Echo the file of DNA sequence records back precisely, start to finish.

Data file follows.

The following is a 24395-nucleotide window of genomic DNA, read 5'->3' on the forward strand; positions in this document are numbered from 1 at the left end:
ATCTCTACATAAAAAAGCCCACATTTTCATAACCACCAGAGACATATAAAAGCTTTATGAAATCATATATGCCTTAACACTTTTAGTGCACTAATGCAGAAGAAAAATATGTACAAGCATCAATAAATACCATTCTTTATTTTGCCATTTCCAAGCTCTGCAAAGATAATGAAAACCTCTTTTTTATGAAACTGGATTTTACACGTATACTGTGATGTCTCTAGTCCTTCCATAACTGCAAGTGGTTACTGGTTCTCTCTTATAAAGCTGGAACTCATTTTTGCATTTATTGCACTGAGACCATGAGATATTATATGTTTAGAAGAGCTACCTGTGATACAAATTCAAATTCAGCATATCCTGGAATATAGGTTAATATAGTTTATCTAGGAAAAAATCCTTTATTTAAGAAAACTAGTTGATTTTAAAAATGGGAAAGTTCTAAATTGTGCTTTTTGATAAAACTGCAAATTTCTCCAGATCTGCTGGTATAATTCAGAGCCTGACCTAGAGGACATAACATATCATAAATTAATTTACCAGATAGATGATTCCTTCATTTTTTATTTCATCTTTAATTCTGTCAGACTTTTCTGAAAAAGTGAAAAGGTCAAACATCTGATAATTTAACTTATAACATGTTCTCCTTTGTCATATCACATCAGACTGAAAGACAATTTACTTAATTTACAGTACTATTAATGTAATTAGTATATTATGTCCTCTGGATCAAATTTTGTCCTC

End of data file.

The following is a 24395-nucleotide window of genomic DNA, read 5'->3' on the forward strand; positions in this document are numbered from 1 at the left end:
ATCTCTACATAAAAAAGCCCACATTTTCATAACCACCAGAGACATATAAAAGCTTTATGAAATCATATATGCCTTAACACTTTTAGTGCACTAATGCAGAAGAAAAATATGTACAAGCATCAATAAATACCATTCTTTATTTTGCCATTTCCAAGCTCTGCAAAGATAATGAAAACCTCTTTTTTATGAAACTGGATTTTACACGTATACTGTGATGTCTCTAGTCCTTCCATAACTGCAAGTGGTTACTGGTTCTCTCTTATAAAGCTGGAACTCATTTTTGCATTTATTGCACTGAGACCATGAGATATTATATGTTTAGAAGAGCTACCTGTGATACAAATTCAAATTCAGCATATCCTGGAATATAGGTTAATATAGTTTATCTAGGAAAAAATCCTTTATTTAAGAAAACTAGTTGATTTTAAAAATGGGAAAGTTCTAAATTGTGCTTTTTGATAAAACTGCAAATTTCTCCAGATCTGCTGGTATAATTCAGAGCCTGACCTAGAGGACATAACATATCATAAATTAATTTACCAGATAGATGATTCCTTCATTTTTTATTTCATCTTTAATTCTGTCAGACTTTTCTGAAAAAGTGAAAAGGTCAAACATCTGATAATTTAACTTATAACATGTTCTCCTTTGTCATATCACATCAGACTGAAAGACAATTTACTTAATTTACAGTACTATTAATGTAATTAGTATATTATGTCCTCTGGATCAAATTTTGTCCTC